The Steinway & Sons factory in Astoria, N.Y., operates much like its finished product: a finely tuned instrument of complex moving parts, each dependent on the others for an exceptional result. The analogy ends there, however, for the beauty of the sound created by a Steinway piano is nothing like the din of the factory where it was born, where the clatter of wood planks, the grinding of iron plates and the hammering of steel pins prevail.
Founded in Manhattan in 1853, Steinway hit global fame at the Paris Exposition of 1867, where the brand scored a gold medal, proving to a skeptical Europe that American pianos had not only evolved beyond mere saloon instruments but were the best in the world.
This triumph was the result of technological innovation. Steinway has 139 US patents to its name and is now the only major piano maker left in America. It continues to innovate to compete: these days not against other piano manufacturers but against obsolescence in the digital age. To that end, in 2016 the company introduced Spirio: Operated via iPad (although still playable by hand), it uses a computer and electromagnetic valves inside the piano’s belly to replicate performances by artists from Lang Lang to Duke Ellington at an astonishingly high quality.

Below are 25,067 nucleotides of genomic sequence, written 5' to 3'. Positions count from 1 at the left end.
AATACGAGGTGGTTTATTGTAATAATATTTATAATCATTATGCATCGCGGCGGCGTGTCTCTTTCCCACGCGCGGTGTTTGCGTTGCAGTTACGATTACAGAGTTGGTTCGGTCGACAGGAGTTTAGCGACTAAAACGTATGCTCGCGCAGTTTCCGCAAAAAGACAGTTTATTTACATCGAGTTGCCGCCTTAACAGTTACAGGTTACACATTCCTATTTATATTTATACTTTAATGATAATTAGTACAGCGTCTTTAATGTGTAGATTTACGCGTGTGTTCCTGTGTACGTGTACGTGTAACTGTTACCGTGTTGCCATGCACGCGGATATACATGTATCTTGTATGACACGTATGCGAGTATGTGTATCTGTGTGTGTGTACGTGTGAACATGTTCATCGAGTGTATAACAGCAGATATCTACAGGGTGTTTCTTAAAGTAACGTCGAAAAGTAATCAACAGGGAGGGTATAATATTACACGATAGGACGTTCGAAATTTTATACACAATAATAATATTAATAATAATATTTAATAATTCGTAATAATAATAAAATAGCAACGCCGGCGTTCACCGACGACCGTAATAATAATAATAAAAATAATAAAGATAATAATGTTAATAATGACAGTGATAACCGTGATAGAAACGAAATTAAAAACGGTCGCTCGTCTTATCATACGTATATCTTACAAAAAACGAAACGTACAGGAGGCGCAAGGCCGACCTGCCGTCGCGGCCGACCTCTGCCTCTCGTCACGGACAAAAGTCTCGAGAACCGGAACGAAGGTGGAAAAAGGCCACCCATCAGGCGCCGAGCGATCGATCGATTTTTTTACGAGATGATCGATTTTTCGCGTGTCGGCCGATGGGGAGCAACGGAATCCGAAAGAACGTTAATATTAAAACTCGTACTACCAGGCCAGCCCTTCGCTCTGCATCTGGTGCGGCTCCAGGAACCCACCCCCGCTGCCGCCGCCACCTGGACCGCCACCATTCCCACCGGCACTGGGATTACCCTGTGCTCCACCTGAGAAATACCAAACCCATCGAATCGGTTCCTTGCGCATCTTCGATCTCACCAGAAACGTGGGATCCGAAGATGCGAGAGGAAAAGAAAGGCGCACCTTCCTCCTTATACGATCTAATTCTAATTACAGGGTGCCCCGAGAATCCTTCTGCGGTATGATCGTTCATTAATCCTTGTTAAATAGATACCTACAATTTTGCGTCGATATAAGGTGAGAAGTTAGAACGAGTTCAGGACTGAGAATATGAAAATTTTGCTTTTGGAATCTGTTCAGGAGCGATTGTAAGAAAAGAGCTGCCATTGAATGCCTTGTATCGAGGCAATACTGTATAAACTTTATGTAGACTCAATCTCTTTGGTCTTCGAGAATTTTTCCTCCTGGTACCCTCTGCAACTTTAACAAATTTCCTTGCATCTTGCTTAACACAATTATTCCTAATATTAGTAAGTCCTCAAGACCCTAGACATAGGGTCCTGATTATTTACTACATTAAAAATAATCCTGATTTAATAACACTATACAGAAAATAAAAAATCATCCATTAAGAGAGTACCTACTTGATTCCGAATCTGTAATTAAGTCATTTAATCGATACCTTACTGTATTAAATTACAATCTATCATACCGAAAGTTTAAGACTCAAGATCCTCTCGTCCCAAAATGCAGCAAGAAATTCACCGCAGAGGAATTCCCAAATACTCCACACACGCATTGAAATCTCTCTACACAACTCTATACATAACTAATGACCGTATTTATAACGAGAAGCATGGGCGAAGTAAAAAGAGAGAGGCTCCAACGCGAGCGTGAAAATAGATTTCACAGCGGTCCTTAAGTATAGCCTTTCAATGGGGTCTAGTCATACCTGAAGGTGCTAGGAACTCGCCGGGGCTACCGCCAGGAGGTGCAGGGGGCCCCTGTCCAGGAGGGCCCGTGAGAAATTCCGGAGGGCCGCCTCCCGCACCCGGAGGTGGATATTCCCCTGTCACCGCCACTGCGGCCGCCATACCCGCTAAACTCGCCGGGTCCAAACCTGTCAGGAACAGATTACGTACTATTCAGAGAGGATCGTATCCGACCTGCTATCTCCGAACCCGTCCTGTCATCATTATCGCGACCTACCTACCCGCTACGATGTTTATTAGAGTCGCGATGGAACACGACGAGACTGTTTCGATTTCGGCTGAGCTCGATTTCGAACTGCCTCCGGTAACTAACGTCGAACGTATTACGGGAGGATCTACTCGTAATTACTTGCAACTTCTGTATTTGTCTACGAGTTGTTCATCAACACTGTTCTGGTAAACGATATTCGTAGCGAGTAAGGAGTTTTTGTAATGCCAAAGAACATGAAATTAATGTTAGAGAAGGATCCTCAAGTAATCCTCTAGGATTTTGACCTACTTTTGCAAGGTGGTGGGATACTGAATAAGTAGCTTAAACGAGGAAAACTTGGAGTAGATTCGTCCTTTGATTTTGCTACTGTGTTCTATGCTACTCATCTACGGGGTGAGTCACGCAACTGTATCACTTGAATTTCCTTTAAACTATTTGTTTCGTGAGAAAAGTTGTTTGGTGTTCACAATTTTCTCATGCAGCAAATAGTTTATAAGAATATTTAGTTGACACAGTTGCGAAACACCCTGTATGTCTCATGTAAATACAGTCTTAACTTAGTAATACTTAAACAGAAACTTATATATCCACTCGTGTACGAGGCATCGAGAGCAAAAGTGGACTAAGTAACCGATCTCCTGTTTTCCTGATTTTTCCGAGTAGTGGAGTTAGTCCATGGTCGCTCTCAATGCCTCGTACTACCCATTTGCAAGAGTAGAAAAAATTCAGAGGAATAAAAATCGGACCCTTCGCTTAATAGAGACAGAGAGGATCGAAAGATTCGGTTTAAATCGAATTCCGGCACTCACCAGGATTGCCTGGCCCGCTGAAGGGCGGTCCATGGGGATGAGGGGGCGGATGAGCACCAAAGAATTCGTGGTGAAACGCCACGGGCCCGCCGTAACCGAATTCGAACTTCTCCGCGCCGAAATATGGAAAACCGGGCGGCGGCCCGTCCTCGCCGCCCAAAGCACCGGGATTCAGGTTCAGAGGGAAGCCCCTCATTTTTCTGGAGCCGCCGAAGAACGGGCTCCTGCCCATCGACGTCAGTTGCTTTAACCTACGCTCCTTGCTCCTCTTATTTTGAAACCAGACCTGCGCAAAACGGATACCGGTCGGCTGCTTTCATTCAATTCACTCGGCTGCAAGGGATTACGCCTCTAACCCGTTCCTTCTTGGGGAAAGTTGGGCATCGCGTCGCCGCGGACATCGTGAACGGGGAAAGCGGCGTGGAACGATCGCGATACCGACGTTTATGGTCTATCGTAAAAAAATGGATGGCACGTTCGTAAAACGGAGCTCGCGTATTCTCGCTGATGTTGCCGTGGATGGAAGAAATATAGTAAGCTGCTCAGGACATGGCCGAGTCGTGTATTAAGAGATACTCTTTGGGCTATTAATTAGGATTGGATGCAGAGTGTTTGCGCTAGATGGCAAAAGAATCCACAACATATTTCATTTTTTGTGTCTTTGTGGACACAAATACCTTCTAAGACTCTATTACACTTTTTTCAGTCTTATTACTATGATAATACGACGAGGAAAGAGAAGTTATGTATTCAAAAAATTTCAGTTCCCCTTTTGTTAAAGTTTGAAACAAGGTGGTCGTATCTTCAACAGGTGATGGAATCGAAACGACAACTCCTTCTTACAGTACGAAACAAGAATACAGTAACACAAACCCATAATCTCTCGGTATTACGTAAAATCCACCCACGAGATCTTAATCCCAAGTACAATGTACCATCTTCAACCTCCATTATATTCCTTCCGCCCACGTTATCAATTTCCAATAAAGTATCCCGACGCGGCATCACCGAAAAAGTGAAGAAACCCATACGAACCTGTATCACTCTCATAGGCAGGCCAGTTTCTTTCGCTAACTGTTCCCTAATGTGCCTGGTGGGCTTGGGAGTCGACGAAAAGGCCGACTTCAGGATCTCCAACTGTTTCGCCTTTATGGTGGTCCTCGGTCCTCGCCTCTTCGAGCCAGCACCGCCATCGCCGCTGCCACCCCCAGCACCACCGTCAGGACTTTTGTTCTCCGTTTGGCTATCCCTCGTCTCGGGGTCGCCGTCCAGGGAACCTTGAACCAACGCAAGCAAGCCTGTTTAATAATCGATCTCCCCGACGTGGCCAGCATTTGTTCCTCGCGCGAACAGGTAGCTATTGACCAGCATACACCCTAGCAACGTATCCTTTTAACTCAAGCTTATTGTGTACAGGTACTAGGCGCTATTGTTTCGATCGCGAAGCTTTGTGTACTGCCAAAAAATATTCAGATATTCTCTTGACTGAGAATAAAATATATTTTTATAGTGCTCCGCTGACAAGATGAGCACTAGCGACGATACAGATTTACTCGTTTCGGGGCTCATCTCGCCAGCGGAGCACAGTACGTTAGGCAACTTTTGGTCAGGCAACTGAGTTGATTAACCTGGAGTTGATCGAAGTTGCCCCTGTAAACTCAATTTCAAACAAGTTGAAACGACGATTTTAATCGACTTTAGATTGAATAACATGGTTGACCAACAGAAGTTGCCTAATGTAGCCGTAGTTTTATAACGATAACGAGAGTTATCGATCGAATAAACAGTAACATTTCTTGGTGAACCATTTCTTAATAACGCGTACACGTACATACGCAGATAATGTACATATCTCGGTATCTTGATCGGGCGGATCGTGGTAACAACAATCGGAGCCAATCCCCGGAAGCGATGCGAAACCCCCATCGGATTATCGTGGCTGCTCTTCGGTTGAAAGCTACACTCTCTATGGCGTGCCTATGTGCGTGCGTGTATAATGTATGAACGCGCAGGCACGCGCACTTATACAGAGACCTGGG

Yet the company still leans into its traditional craftsmanship. Each grand piano takes nearly a year to make and contains about 12,000 parts. Elaborate bespoke editions can go for up to $2.5 million.